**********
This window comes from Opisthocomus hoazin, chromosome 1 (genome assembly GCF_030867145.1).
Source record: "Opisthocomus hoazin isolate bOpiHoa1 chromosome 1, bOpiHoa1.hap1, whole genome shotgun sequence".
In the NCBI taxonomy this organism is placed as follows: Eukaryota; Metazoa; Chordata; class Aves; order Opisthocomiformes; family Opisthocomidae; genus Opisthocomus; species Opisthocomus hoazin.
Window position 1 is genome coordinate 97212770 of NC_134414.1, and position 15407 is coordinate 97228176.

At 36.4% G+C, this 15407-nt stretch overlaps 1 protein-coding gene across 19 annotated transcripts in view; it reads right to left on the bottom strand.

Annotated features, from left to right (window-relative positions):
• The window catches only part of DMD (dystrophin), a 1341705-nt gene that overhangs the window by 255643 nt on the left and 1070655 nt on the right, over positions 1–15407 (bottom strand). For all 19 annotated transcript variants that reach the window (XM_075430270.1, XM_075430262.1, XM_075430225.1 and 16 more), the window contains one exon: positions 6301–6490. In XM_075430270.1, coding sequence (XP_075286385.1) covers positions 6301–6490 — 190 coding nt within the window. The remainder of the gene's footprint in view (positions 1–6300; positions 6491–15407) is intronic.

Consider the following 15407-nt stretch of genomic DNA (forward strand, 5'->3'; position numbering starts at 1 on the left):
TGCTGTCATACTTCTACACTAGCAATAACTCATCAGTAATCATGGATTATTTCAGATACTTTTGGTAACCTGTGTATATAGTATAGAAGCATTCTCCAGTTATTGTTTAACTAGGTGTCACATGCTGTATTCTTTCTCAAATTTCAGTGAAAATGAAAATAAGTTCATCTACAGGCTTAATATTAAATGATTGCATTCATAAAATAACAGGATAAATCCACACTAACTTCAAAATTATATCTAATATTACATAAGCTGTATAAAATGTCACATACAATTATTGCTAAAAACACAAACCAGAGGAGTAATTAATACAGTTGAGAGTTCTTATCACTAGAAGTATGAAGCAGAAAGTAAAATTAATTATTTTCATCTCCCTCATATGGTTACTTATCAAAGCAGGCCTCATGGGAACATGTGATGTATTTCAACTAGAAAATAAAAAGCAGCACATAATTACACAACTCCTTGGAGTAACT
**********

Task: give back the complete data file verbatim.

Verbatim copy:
This window comes from Opisthocomus hoazin, chromosome 1 (genome assembly GCF_030867145.1).
Source record: "Opisthocomus hoazin isolate bOpiHoa1 chromosome 1, bOpiHoa1.hap1, whole genome shotgun sequence".
In the NCBI taxonomy this organism is placed as follows: Eukaryota; Metazoa; Chordata; class Aves; order Opisthocomiformes; family Opisthocomidae; genus Opisthocomus; species Opisthocomus hoazin.
Window position 1 is genome coordinate 97212770 of NC_134414.1, and position 15407 is coordinate 97228176.

At 36.4% G+C, this 15407-nt stretch overlaps 1 protein-coding gene across 19 annotated transcripts in view; it reads right to left on the bottom strand.

Annotated features, from left to right (window-relative positions):
• The window catches only part of DMD (dystrophin), a 1341705-nt gene that overhangs the window by 255643 nt on the left and 1070655 nt on the right, over positions 1–15407 (bottom strand). For all 19 annotated transcript variants that reach the window (XM_075430270.1, XM_075430262.1, XM_075430225.1 and 16 more), the window contains one exon: positions 6301–6490. In XM_075430270.1, coding sequence (XP_075286385.1) covers positions 6301–6490 — 190 coding nt within the window. The remainder of the gene's footprint in view (positions 1–6300; positions 6491–15407) is intronic.

Consider the following 15407-nt stretch of genomic DNA (forward strand, 5'->3'; position numbering starts at 1 on the left):
TGCTGTCATACTTCTACACTAGCAATAACTCATCAGTAATCATGGATTATTTCAGATACTTTTGGTAACCTGTGTATATAGTATAGAAGCATTCTCCAGTTATTGTTTAACTAGGTGTCACATGCTGTATTCTTTCTCAAATTTCAGTGAAAATGAAAATAAGTTCATCTACAGGCTTAATATTAAATGATTGCATTCATAAAATAACAGGATAAATCCACACTAACTTCAAAATTATATCTAATATTACATAAGCTGTATAAAATGTCACATACAATTATTGCTAAAAACACAAACCAGAGGAGTAATTAATACAGTTGAGAGTTCTTATCACTAGAAGTATGAAGCAGAAAGTAAAATTAATTATTTTCATCTCCCTCATATGGTTACTTATCAAAGCAGGCCTCATGGGAACATGTGATGTATTTCAACTAGAAAATAAAAAGCAGCACATAATTACACAACTCCTTGGAGTAACT